Childhood mortality is a serious public health concern. Periodic assessment of its trend is important in evaluating the pattern and planning intervention strategies.
The study aimed at evaluating the childhood mortality (<18 years) in Delta State University Teaching Hospital, Nigeria.
This is a descriptive retrospective study from 1st January, 2016 to 31st December, 2018 using mortality data from the institution.
A total of 1,692 children were admitted during the study period, out of which 203 died, giving a mortality rate of 12%. They were composed of 126 males and 77 females with a mean age of 17.5 months. Neonates, children aged between 28 days and 1 year, between 12 months and 5 years and between 5 years and 18 years accounted for 46.8%, 14.3%, 16.3%, and 22.7% of the cases respectively. Sepsis, prematurity, birth asphyxia, congenital anomalies and bilirubin encephalopathy accounted for 30 (31.6%), 22 (23.2%), 15 (15.8%), 13(13.7%) and 5 (5.3%) of the cases respectively. Septicemia (31.0%) and bronchopneumonia (13.9%) were the leading causes of infant death. Leading causes of under-5 mortality (excluding infants) include burns, malaria, anemia/anemic heart failure, traumatic injury, meningitis and pneumonia, accounting for 18.2%, 18.2%, 12.1%, 12.1%, 9.1% and 9.1% of the cases respectively. Among children 5-18 years, meningitis/encephalitis, malignancies, renal disease, road traffic accident (RTA) and burns accounted for 9(19.6%), 8 (17.4%), 4 (8.7%), 4 (8.7%) and 3 (6.5%) cases respectively.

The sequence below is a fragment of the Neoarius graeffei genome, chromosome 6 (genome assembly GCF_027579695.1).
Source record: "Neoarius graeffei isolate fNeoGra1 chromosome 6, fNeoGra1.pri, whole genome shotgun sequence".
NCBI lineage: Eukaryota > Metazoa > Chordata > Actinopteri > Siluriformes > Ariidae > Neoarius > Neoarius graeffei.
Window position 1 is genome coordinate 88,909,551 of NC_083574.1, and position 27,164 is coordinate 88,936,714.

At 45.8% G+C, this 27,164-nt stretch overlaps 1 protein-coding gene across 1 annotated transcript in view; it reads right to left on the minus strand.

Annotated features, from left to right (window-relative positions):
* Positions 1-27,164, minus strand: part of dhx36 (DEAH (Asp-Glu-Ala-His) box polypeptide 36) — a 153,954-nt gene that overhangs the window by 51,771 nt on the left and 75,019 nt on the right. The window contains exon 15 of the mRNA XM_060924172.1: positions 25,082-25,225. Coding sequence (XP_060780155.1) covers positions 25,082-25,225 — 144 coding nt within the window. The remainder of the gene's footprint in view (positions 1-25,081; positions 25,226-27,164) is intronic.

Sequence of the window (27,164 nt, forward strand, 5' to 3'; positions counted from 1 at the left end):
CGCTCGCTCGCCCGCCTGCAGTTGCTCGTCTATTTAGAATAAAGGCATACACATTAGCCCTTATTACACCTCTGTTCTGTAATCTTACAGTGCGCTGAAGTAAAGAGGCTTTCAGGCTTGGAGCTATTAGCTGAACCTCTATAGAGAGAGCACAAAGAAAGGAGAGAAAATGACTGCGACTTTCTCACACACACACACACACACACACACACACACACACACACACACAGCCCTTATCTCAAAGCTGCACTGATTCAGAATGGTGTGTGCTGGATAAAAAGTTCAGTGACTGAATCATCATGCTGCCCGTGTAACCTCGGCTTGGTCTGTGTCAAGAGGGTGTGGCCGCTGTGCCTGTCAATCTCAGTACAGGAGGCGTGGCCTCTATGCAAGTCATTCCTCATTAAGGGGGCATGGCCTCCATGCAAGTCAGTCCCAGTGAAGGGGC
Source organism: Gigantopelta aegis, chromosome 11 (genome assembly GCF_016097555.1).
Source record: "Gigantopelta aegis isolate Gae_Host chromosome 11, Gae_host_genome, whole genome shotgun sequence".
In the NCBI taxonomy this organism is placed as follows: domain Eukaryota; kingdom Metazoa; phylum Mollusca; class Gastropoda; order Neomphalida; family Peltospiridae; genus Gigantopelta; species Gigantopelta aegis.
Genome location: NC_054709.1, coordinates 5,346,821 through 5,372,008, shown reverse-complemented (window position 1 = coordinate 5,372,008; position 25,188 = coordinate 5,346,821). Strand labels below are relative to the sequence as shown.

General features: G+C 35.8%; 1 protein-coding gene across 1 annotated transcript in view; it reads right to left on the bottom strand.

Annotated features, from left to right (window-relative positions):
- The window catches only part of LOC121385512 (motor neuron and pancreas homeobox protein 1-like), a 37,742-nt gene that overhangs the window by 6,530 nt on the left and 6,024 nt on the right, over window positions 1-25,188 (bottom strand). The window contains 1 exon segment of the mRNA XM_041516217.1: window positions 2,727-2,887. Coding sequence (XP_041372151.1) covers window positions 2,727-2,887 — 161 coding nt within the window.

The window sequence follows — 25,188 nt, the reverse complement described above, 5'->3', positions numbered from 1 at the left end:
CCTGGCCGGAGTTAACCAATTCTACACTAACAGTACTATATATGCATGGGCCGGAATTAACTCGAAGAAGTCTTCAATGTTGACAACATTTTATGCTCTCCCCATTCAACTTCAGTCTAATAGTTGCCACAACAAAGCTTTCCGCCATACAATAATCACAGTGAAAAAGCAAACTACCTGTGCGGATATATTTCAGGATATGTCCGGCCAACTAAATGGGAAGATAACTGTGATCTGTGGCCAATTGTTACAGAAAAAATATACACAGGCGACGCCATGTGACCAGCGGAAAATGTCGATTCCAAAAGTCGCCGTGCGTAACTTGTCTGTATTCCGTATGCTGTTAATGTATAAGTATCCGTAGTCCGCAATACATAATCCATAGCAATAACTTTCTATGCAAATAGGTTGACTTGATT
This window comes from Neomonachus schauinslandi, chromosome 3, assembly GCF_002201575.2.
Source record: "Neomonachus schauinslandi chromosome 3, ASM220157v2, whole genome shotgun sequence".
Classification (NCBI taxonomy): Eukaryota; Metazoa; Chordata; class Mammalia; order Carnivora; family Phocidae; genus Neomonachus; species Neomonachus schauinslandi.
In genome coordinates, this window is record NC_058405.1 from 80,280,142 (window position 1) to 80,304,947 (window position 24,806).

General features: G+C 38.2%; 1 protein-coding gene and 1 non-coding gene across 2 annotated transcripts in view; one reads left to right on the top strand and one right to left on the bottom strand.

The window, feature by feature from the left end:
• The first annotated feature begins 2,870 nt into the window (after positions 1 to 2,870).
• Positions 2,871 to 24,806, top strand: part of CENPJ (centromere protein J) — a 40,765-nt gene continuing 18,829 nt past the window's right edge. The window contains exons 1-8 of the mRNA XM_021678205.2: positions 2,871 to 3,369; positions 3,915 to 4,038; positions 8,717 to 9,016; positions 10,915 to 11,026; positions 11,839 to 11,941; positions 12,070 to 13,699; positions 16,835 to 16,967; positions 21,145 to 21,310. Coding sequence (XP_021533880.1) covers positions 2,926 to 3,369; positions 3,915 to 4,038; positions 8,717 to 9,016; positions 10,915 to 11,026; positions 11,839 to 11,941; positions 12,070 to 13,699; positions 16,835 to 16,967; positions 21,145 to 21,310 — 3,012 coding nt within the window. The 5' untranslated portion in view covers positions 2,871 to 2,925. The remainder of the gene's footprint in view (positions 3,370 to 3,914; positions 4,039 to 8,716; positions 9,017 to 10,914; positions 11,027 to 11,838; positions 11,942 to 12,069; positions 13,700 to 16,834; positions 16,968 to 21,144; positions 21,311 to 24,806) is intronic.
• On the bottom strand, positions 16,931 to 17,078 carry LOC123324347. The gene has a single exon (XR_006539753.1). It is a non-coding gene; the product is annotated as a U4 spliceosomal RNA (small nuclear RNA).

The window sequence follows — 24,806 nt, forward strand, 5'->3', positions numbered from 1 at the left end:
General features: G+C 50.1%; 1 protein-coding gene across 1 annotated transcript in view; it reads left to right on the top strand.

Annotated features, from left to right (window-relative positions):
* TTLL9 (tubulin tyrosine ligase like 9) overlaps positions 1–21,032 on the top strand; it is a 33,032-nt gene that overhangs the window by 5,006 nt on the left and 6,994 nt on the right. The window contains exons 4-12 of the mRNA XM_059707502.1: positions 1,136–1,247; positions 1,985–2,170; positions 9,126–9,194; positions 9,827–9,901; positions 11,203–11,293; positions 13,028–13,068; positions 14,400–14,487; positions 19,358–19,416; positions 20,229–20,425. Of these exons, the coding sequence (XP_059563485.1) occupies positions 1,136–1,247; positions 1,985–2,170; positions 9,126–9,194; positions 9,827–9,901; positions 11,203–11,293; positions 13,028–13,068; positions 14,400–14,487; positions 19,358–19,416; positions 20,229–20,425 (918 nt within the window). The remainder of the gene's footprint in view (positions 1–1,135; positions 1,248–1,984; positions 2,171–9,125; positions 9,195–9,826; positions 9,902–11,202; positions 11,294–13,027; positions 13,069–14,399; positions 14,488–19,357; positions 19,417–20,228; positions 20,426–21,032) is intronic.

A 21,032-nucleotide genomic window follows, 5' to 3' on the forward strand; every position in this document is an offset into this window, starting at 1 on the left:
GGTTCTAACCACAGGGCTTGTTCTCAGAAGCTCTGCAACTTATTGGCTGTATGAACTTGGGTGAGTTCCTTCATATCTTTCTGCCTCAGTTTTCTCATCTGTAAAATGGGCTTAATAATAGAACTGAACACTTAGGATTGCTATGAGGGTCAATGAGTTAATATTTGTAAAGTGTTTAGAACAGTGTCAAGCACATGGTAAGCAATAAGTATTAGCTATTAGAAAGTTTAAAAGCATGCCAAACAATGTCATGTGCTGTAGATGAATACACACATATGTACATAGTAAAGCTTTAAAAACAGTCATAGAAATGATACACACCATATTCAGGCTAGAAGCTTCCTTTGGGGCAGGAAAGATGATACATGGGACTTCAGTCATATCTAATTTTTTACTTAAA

We observed excess of male mortality, with neonates being the most vulnerable. These deaths are attributed to preventable causes. There is need to intensify intervention programmes to reverse this trend.